Scientists have long puzzled over just how Mars went from a warm and wet environment to the cold and arid planet depicted in the movie “The Martian.”
Now, they appear to have the answer.
Data from NASA’s Mars Atmosphere and Volatile Evolution (MAVEN) mission released Thursday show that solar winds over time appear to have stripped away the atmosphere that kept the Red Planet balmy - and that things were at their worse during solar storms.
"Solar-wind erosion is an important mechanism for atmospheric loss, and was important enough to account for significant change in the Martian climate,” said Joe Grebowsky, MAVEN project scientist from NASA’s Goddard Space Flight Center in Greenbelt, Maryland and a co-author on one of several papers of the journal Science and a special issue of Geophysical Research Letters, a journal of the American Geophysical Union.
“MAVEN also is studying other loss processes -- such as loss due to impact of ions or escape of hydrogen atoms -- and these will only increase the importance of atmospheric escape,” he added in a statement.
John Grunsfeld, astronaut and associate administrator for the NASA Science Mission Directorate in Washington, said the search for a mechanism to the change has been a goal of scientists ever since they found that Mars appears to have had a “thick atmosphere warm enough to support liquid water which is a key ingredient and medium for life as we currently know it."
“Understanding what happened to the Mars atmosphere will inform our knowledge of the dynamics and evolution of any planetary atmosphere,” he said. “Learning what can cause changes to a planet’s environment from one that could host microbes at the surface to one that doesn’t is important to know, and is a key question that is being addressed in NASA’s journey to Mars.”
Based on the MAVEN measurements, solar wind strips away gas at a rate of about a quarter pound every second.
"Like the theft of a few coins from a cash register every day, the loss becomes significant over time," Bruce Jakosky, MAVEN principal investigator at the University of Colorado, Boulder and another co-author on one of the papers, said in a statement. "We've seen that the atmospheric erosion increases significantly during solar storms, so we think the loss rate was much higher billions of years ago when the sun was young and more active.”
Launched in 2013, the goal of NASA's MAVEN mission is to determine how much of the planet's atmosphere and water have been lost to space.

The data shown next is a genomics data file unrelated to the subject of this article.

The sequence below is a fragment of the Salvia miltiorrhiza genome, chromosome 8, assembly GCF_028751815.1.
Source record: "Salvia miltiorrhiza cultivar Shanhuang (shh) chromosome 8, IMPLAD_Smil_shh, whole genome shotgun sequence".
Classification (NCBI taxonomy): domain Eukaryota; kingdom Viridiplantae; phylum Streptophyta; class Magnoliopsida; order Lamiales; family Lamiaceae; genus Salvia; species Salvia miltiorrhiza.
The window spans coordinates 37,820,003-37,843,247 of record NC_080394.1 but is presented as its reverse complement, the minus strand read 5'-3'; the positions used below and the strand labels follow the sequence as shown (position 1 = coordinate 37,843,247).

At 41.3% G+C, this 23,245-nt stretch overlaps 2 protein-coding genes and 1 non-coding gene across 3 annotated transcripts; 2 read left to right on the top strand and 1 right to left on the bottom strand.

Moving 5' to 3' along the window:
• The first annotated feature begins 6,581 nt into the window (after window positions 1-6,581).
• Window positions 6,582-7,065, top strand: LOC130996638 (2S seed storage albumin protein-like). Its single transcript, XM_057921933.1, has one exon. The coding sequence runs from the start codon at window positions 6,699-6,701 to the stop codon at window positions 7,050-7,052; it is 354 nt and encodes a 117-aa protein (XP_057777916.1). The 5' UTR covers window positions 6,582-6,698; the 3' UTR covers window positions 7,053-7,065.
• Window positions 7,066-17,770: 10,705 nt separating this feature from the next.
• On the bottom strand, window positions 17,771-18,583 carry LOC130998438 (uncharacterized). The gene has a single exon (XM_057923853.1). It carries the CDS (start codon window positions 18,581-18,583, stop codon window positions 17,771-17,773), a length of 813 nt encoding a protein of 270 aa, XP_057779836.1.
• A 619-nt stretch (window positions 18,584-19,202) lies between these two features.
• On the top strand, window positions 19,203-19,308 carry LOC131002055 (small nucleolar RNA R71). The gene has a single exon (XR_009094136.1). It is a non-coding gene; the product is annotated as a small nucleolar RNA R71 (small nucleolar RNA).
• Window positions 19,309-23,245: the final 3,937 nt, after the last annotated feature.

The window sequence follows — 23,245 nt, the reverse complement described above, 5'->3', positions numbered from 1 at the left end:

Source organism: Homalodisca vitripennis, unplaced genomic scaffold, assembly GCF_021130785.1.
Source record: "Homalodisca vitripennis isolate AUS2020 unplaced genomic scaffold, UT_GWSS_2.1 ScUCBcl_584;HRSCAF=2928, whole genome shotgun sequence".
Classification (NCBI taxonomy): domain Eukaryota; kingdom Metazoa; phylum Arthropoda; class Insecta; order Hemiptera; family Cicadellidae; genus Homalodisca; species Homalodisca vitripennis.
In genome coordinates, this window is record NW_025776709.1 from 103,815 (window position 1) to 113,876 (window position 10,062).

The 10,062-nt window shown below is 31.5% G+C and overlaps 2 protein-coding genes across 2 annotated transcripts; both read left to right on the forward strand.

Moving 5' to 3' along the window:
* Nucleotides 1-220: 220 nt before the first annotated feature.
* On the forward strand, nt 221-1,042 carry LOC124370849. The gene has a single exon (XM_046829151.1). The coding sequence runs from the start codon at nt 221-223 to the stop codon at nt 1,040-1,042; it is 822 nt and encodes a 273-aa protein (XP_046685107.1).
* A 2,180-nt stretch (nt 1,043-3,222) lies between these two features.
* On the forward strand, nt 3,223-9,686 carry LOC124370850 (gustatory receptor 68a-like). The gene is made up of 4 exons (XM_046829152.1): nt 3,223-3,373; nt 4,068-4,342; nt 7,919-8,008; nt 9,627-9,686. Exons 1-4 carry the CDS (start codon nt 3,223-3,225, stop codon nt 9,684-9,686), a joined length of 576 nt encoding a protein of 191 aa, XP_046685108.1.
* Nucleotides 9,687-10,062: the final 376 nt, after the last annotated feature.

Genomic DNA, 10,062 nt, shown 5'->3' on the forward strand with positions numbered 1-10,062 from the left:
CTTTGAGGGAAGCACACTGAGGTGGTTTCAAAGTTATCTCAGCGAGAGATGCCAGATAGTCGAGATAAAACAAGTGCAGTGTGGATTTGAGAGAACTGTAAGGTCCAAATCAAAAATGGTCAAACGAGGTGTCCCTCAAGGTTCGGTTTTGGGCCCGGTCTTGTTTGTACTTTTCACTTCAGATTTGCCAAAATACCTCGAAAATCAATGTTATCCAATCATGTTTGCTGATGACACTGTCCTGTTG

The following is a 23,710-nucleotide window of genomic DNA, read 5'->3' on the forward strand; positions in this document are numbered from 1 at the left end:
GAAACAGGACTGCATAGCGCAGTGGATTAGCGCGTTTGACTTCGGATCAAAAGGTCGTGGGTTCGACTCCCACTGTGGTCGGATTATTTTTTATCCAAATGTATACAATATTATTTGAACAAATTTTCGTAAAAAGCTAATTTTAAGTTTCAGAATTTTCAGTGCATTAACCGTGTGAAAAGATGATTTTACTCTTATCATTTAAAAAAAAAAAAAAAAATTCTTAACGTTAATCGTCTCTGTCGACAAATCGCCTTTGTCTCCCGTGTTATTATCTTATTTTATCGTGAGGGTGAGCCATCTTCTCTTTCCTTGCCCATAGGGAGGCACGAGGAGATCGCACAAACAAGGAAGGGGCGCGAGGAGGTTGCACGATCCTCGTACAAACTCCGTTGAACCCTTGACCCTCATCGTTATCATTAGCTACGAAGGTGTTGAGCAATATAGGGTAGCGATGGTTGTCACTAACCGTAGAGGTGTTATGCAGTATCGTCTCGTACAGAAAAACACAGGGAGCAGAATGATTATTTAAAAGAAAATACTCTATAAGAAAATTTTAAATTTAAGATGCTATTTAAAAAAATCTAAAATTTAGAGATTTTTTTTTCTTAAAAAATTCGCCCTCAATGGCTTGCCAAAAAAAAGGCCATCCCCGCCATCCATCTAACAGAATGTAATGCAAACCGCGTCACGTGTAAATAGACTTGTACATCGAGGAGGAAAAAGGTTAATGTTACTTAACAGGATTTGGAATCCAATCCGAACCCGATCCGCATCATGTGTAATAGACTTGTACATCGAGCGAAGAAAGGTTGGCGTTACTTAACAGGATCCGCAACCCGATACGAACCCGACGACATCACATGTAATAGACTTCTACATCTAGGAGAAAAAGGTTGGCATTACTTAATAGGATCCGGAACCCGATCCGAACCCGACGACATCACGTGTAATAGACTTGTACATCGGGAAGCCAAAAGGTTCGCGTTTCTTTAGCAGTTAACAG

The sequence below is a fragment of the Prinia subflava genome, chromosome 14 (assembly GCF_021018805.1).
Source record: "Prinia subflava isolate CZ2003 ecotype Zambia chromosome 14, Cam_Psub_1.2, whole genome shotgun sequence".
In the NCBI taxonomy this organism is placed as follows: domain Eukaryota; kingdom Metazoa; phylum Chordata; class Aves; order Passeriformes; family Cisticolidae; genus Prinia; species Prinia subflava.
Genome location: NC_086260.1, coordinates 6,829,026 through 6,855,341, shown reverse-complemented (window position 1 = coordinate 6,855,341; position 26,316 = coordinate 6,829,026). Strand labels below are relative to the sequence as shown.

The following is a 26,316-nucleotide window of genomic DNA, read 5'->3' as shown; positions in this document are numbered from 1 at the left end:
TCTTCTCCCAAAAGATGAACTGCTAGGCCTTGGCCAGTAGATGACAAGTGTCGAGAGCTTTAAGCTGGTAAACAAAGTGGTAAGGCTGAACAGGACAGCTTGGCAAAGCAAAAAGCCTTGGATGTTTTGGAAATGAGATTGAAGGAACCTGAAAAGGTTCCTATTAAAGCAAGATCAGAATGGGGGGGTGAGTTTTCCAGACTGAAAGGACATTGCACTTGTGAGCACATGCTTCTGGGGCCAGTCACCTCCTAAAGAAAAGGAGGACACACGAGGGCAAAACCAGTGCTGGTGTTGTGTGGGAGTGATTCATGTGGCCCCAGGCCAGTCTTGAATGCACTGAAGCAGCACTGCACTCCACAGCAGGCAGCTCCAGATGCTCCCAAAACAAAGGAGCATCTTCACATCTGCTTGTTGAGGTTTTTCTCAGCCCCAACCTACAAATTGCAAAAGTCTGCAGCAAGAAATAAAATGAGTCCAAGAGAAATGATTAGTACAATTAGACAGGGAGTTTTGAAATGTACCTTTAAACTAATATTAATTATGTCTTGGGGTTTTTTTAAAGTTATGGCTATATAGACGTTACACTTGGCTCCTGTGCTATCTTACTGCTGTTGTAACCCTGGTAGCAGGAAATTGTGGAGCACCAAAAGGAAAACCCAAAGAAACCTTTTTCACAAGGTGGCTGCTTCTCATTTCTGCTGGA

The theory on the role of the solar winds was bolstered earlier this year when a series of dramatic solar storms hit Mars’ atmosphere and MAVEN found that the loss was accelerated. The combination of greater loss rates and increased solar storms in the past suggests that loss of atmosphere to space was likely a major process in changing the Martian climate.
The solar wind is a stream of particles, mainly protons and electrons, flowing from the sun's atmosphere at a speed of about one million miles per hour. The magnetic field carried by the solar wind as it flows past Mars can generate an electric field, much as a turbine on Earth can be used to generate electricity. This electric field accelerates electrically charged gas atoms, called ions, in Mars’ upper atmosphere and shoots them into space.
The latest results indicate that the loss is experienced in three different regions of the Red Planet: down the "tail," where the solar wind flows behind Mars, above the Martian poles in a "polar plume," and from an extended cloud of gas surrounding Mars. The science team determined that almost 75 percent of the escaping ions come from the tail region, and nearly 25 percent are from the plume region, with just a minor contribution from the extended cloud.
Water, or lack thereof, has long fascinated scientists studying Mars.
This year, there have been several studies offering further proof that ancient regions of Mars bear signs of abundant water, including valleys carved by rivers and mineral deposits that only form in the presence of water.
Among them was a study that found the planet would have probably had an Arctic Ocean’s worth of water covering almost half of its northern hemisphere. There would have been enough water to cover the entire surface of the planet in a liquid layer about 450 feet deep.
Another study found that there were probably streams and lakes on Mars between 3.8 billion and 3.3 billion years ago.
Recently, researchers using NASA's Mars Reconnaissance Orbiter observed the seasonal appearance of hydrated salts indicating briny liquid water on Mars. However, the current Martian atmosphere is far too cold and thin to support long-lived or extensive amounts of liquid water on the planet's surface.
In other MAVEN results reported in Science, data indicate a steady mixing of carbon dioxide, argon, and nitrogen dioxide, as well as higher amounts of oxygen than previously estimated. The density of these elements about 124 miles from Mars' surface varied substantially as MAVEN completed each orbit, which the authors suggest may be caused by gravity wave interactions with wind and small-scale mixing processes occurring below.
Another study found an aurora in the northern hemisphere, which dips lower into the atmosphere than any other confirmed aurora to date, at 37 miles. MAVEN’s Imaging Ultraviolet Spectrograph, which depicts ultraviolet light, detected this aurora during a solar energetic particle outburst. But where this type of aurora on Earth is driven by magnetism of the poles, the authors suspect that Mars’ aurora may be driven by the remnant magnetic field of the crust, creating a more even and diffuse aurora.